In the lead-up to Memorial Day this year, Marketplace and ProPublica have been investigating predatory lending to soldiers and their families. Now, we’ll host a live online discussion of the issues facing indebted military members, and the military units they serve in.
The Military Lending Act (implemented in 2007) was supposed to protect military members from exorbitant interest on small-dollar loans. It set a 36 percent APR cap and banned payday and title loans -- short-term high-cost cash loans that often got soldiers and their families into a deepening cycle of debt. And consumer advocates, as well as the military itself, credit the MLA with significantly reducing the availability of these types of predatory loans.
But, we looked at military bases in Georgia and elsewhere in the country, where storefront lenders still cluster just outside the gates -- title-pawn, pawn shops, and installment, all lending ‘to the military.’ We found national chains of non-bank finance companies are either restructuring their lending products to exploit gaps in the Military Lending Act -- extending the term of the loan, for instance -- or flagrantly violating the law. The plight of severely indebted soldiers continues to impact the military -- threatening soldier’s security clearances, taking up officers’ time and threatening the readiness of the force.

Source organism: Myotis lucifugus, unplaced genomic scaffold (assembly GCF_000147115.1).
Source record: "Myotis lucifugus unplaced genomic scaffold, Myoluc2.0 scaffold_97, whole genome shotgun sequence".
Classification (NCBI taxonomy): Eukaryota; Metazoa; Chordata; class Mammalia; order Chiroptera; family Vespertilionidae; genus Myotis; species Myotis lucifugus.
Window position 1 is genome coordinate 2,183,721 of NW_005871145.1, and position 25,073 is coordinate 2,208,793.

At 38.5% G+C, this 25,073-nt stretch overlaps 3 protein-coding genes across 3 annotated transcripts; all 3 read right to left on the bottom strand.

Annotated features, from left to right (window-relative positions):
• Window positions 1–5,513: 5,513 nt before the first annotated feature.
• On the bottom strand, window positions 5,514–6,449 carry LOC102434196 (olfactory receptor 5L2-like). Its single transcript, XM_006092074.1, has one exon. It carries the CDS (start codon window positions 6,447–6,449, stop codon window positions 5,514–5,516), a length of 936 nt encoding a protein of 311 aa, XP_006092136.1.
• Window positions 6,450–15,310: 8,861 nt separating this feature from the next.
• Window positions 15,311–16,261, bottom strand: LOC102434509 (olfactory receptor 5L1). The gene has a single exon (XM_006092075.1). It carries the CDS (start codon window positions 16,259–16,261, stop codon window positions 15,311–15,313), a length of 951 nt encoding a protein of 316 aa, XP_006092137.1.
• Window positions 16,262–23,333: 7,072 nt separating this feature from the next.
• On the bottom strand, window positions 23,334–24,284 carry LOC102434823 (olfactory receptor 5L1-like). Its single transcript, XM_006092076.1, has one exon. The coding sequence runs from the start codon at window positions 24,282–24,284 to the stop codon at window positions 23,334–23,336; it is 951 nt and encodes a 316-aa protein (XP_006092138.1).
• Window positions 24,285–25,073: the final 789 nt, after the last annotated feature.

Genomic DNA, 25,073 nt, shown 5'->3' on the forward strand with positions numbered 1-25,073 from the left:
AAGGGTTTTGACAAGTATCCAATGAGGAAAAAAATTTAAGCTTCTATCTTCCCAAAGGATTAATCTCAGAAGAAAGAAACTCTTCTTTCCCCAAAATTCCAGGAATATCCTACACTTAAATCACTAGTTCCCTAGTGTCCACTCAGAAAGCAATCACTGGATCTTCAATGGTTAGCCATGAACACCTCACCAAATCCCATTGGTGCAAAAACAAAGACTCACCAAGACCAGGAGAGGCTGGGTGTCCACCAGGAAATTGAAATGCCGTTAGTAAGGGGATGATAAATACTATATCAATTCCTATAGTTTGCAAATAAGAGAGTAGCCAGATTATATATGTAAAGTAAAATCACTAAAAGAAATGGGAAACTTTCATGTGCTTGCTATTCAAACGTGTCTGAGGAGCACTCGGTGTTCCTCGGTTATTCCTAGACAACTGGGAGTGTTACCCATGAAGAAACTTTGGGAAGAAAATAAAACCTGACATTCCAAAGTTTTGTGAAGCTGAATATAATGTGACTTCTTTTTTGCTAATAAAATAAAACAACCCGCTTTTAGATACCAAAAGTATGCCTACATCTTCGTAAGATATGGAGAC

Help us answer a few questions in our next live chat (revisit our previous discussion on installment lending here):
- Are you a military member, or do you know a military member, who has gotten into financial trouble from predatory lending?
- Are soldiers paid enough to cover their living expenses, as well as financial emergencies?
- Why don’t more military members use the zero-interest emergency loans available from the Army and other services, to avoid predatory lenders?
- Do you think the Military Lending Act has made a difference in predatory lending to military members?
- Why are military members so vulnerable to predatory lenders -- outside the gates of bases, or online?
- Should members of the military be given more consumer protections from predatory payday and title lenders than the rest of the civilian population?
- Should the Military Lending Act (or similar loan bans and APR caps) be extended to all Americans?
Join us back here for a live discussion this Friday, May 24, at 11 a.m. PT/2 p.m. ET, with Marketplace's Mitchell Hartman and ProPublica's Paul Kiel.
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